Who doesn’t like swag? At the end of the evening, in addition to many thank you’s we provided some parting gifts.  Special thanks to élevée for sponsoring these door prizes and some of the fantastic auction items. And a special thanks to our event photographer Dana Barsuhn.

In Retrospect

From an architectural background, I think of how someone moves through a space and what that experience is.  As a storyteller I think of the narrative.  Event design is a convergence of the two and an opportunity to tell an organization’s story.

With a scholarship donation wall, a photo gallery, an auction and a film we had all the tools we needed to tell the story and captivate our audience.  They came as guests and left as ambassadors.

Kicking Off 2015 with new work

Brian photographing new Attollo Lift system.

We are excited about the year ahead!

kabriDWL is kicking off 2015 with both new and returning clients.  Attollo Lift, which we helped launch in early 2014, is rolling out a new patented industrial rigging devices and I had the chance to photograph the new product line this past week.

Attollo Lift is a gas cylinder lifting device that makes it easy to lift and safely handle pressurized gas cylinders. 

Attollo Scissor Lift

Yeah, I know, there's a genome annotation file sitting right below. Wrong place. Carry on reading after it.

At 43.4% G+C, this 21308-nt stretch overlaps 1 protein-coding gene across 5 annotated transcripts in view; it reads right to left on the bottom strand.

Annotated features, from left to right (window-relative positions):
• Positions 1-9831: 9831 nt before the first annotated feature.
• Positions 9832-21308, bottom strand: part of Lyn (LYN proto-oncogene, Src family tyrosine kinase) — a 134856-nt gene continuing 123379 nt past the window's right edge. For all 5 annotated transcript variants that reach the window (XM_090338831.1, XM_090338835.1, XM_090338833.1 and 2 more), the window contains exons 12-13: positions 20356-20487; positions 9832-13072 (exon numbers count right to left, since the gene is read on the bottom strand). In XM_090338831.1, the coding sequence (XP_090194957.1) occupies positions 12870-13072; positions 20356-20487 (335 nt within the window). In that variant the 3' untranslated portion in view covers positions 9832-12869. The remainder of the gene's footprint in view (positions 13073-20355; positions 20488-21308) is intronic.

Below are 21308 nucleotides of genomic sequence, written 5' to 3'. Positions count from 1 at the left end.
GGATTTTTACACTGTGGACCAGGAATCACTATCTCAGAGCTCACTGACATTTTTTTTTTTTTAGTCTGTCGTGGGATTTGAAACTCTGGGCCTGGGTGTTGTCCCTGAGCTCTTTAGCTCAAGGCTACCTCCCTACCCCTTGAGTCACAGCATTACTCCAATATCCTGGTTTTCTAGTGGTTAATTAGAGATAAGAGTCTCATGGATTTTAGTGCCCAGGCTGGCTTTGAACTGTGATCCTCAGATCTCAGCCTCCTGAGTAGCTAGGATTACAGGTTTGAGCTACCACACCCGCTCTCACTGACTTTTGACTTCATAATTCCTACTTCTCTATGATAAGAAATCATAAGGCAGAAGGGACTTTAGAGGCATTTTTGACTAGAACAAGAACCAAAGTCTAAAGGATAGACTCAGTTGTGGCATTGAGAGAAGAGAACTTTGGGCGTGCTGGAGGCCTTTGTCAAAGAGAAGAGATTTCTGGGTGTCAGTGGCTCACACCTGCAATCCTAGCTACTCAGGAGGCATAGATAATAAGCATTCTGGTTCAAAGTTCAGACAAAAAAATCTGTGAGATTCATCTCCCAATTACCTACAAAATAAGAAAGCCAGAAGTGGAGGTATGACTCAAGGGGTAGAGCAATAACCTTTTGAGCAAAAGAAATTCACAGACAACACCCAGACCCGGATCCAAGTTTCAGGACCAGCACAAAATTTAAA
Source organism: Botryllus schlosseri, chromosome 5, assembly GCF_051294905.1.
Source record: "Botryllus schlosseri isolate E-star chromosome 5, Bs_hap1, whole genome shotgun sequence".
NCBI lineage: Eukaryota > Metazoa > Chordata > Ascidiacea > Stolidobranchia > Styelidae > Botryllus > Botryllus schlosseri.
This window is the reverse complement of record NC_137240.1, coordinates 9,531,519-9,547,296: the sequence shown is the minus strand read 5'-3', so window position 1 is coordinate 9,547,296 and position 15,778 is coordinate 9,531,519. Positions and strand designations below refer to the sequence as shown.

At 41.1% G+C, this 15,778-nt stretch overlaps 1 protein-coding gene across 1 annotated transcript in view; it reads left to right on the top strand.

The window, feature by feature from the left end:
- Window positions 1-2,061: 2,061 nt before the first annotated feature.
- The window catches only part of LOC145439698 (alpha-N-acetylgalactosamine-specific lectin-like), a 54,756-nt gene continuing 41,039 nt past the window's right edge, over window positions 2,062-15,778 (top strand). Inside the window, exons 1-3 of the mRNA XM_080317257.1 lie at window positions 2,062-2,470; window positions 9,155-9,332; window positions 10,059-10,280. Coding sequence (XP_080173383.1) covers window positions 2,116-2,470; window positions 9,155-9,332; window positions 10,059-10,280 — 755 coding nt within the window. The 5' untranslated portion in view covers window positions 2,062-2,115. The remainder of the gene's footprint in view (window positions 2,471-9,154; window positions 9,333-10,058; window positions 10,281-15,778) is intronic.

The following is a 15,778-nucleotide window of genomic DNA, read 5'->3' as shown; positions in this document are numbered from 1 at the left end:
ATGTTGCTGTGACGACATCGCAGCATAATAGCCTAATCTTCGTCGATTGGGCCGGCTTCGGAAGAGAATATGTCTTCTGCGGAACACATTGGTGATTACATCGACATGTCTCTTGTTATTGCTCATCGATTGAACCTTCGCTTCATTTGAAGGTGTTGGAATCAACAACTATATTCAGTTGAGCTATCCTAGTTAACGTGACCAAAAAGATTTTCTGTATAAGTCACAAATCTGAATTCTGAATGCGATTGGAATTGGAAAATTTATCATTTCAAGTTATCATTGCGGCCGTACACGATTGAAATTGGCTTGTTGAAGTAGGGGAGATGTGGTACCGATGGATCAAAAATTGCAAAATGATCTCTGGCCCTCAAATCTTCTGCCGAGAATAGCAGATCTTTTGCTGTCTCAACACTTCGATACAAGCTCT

Attollo Cradle

What is so rewarding about the ongoing Attollo work is the opportunity to provide full branding, photography and video services.  When the Attollo Lift debuted at the 2014 World Ag Expo last February, the product roll-out was supported by a full suite of media and content produced by us including the website equipped with e-commerce for direct to customer sales, trade show banners, marketing collateral and this web commercial below.

To learn more about Attollo Lift, check out the website we built HERE.

Variety Is the Spice of Life

As we relish in the diverse work that comes our way, just after a morning of shooting the product photos for Attollo, I headed out in the afternoon to shoot another collaboration.  By the looks of the little teaser below you can reckon there’s a fashion photography project in the pipeline.  Stay tuned for the launch in the coming weeks!

Brian shooting an upcoming project in Venice.  Photo by Alex Santana

Brian shooting an upcoming project in Venice. Photo by Alex Santana

Beat the Streets LA – First Annual Impact Report